Dick Grunert

Dick Grunert has been writing for as long as he can remember. Dick has been writing, producing and directing plays since his time in high school. Grunert graduated from Columbia College in 1996 and subsequently moved to Los Angeles to pursue a career as a writer and filmmaker.  He’s best known as being a writer on the Emmy Award-winning Cartoon Network series Adventure Time. He has also written for the shows Apple and Onion, Bunnicula and Yabba Dabba Dinosaurs.

Dust Films


Q & A

Name a Sci-Fi character you relate to on a spiritual level? Who is your Sci-Fi spirit animal/spirit alien?

I think my Sci-Fi spirit animal would be ALF. I rarely leave the house, I’m extremely sarcastic, and I love cats. They’re delicious.

Friend or Foe: humanoid robots with advanced artificial intelligence? What if robots start making their own Sci-Fi films? Will you support them in their endeavors?

Definitely Foe, but I’d be curious to see what kinds of movies they would make – would they be like WALL-E or would they be more like The Terminator? Now that’s a scary thought!

In 1996, Bugs Bunny recruited Michael Jordan and Bill Murray to form the greatest basketball squad of all-time, the Tune Squad; you’re Bugs, who’s on your Sci-Fi Tune Squad?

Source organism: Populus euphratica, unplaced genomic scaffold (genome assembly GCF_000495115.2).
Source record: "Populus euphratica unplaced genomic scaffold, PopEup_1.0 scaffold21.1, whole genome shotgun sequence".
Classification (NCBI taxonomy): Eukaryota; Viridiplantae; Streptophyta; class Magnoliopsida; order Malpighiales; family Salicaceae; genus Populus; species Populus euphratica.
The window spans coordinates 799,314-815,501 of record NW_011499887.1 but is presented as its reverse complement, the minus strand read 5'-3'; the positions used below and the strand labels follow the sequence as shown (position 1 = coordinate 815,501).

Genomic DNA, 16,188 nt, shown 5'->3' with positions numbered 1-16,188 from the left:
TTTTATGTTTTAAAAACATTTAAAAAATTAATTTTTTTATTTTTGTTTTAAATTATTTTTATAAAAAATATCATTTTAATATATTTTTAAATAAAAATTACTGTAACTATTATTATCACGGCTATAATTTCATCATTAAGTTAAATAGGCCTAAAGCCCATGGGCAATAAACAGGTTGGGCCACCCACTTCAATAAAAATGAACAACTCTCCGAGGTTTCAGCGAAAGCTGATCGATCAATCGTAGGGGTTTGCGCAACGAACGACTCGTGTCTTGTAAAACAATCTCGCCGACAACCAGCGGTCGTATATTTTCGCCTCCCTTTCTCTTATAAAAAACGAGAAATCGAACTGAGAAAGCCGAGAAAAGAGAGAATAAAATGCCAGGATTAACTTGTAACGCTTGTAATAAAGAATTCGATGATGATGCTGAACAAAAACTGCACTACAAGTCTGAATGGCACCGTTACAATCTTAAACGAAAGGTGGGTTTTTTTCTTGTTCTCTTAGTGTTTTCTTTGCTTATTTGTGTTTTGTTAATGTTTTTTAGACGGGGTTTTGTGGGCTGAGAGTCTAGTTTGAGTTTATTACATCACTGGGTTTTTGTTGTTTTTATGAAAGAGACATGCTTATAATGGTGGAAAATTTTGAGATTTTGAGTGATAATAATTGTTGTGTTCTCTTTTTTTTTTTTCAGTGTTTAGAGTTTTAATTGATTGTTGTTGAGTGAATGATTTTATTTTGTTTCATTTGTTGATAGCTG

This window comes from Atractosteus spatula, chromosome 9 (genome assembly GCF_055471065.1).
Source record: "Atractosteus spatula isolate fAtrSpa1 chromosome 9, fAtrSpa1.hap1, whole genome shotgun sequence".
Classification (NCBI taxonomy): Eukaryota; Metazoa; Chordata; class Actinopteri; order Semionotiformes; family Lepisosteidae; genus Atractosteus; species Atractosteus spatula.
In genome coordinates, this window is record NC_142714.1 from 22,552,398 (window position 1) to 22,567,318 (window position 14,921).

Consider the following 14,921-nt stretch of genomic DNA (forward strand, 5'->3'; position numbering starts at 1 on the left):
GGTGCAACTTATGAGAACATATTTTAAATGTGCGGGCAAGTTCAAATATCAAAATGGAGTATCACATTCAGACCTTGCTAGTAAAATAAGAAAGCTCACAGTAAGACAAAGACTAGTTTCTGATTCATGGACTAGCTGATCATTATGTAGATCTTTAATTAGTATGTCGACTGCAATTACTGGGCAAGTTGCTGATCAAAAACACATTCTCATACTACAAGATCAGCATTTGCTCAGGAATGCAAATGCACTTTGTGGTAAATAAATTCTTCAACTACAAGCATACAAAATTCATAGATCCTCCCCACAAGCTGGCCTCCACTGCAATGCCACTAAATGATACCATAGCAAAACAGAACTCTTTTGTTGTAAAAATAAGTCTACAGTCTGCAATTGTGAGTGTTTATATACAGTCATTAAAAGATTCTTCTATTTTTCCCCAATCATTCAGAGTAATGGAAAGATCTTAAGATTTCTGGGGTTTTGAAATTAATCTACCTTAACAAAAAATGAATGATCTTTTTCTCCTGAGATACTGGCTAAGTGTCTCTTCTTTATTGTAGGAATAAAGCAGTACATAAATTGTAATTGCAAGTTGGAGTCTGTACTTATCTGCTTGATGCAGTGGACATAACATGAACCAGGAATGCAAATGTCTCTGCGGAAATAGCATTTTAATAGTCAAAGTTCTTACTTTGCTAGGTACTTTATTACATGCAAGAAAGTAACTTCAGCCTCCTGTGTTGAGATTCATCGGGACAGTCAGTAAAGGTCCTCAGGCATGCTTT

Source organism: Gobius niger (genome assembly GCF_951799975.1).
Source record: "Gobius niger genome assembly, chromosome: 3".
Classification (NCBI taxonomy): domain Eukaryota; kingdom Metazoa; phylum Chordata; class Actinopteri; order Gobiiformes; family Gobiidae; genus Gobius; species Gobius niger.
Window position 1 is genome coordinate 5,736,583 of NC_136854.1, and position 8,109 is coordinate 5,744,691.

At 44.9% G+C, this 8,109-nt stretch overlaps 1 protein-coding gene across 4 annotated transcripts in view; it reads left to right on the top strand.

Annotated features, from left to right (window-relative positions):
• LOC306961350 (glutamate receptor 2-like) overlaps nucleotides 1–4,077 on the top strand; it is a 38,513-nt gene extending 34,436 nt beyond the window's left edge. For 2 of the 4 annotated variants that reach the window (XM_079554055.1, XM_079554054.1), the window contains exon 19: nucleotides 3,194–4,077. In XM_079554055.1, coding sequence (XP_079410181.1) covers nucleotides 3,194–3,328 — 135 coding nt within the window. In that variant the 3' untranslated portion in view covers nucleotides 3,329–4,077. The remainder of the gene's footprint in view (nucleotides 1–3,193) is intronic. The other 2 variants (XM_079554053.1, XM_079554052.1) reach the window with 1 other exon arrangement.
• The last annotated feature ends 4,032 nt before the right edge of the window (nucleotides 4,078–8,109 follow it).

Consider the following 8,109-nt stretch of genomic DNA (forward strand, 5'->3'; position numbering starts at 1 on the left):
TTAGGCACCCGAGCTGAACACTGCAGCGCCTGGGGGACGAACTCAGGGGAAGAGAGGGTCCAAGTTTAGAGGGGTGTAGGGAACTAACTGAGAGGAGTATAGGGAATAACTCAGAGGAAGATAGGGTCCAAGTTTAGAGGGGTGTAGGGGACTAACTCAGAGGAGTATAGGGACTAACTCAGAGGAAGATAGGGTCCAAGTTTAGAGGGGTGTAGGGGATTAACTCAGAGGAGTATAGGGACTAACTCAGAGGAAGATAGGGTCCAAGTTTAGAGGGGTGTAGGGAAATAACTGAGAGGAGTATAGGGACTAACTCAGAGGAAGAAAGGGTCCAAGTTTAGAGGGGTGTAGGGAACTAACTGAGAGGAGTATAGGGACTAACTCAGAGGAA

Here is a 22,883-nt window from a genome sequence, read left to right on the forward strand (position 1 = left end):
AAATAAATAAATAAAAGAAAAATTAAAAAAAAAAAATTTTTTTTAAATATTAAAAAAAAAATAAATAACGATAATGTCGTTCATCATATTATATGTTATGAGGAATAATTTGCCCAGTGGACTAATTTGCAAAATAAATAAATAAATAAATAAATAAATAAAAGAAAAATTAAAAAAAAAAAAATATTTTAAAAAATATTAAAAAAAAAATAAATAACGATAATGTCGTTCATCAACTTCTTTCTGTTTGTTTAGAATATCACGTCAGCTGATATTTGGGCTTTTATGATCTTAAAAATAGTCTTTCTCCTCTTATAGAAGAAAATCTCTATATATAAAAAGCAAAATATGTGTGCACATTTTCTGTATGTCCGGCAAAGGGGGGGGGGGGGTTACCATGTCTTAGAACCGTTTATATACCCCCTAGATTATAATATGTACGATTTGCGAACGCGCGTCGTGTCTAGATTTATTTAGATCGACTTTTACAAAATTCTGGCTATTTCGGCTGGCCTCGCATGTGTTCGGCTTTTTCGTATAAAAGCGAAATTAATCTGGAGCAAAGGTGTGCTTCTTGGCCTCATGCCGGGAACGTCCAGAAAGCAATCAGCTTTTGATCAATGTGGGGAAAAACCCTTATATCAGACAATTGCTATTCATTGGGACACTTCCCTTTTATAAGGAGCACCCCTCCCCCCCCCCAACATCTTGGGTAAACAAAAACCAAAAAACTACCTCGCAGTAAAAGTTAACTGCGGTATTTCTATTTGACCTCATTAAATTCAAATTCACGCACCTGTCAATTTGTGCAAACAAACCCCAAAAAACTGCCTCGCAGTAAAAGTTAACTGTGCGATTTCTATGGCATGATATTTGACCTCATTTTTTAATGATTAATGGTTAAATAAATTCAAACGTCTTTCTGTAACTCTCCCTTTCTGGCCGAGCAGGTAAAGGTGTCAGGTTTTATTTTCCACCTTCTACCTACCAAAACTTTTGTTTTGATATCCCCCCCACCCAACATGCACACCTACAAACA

The Predator, The T-1000, Johnny 5, ALF and Dennis Rodman (he’s from another planet, right?).

You’ve gotta go through some bad ideas to get to the good ones. Tell us one of your bad ideas. How do you get past the bad ones to find your spark?

Sometimes I think 99% of my ideas are bad. The trick is turning those bad ideas into good ones. I start with a basic concept, then come up with the characters. Once I figure that out, the rest usually falls into place.

Do you consider yourself part of a sci-fi community? Or when your brain is in the future and your body’s in the present, is that isolating?

I lean more toward horror than sci-fi, but I do love me some aliens.

Do you consider yourself more of an analog or digital person? What kind of balance do strike between the two? Is there a disconnect between the technology you make films about and the technology that you make films with?

I grew up analog but have had to adapt and would say now I’m (mostly) digital. I went to film school in the ‘90s, so we did everything on film. My school didn’t get AVIDs and go digital until the year after I graduated. But I love how far the technology has come and how you can literally make a movie on you iPhone right now.

When you’re creating the props and sets that make a new world, where do you look for inspiration? How do you create objects that are relatable but unfamiliar?

For “The Trap,” I wanted the trap itself to look like it was made out of random, everyday items. Robert Miller, who built the trap, went to a junkyard and grabbed everything he could find. I love the DIY look of the trap. Believe it or not, I never saw the finished prop until Robert showed up on set the day of the shoot! Also, it’s still in my garage.

Lightning round: Star Wars or Star Trek? Philip K. Dick or William S. Burroughs? Practical or CGI? Dystopia or Utopia? Post Apocalypse or Pre Apocalypse?

Star Wars, Neither (I’m more of a Ray Bradbury guy), Practical, Dystopia, Pre Apocalypse!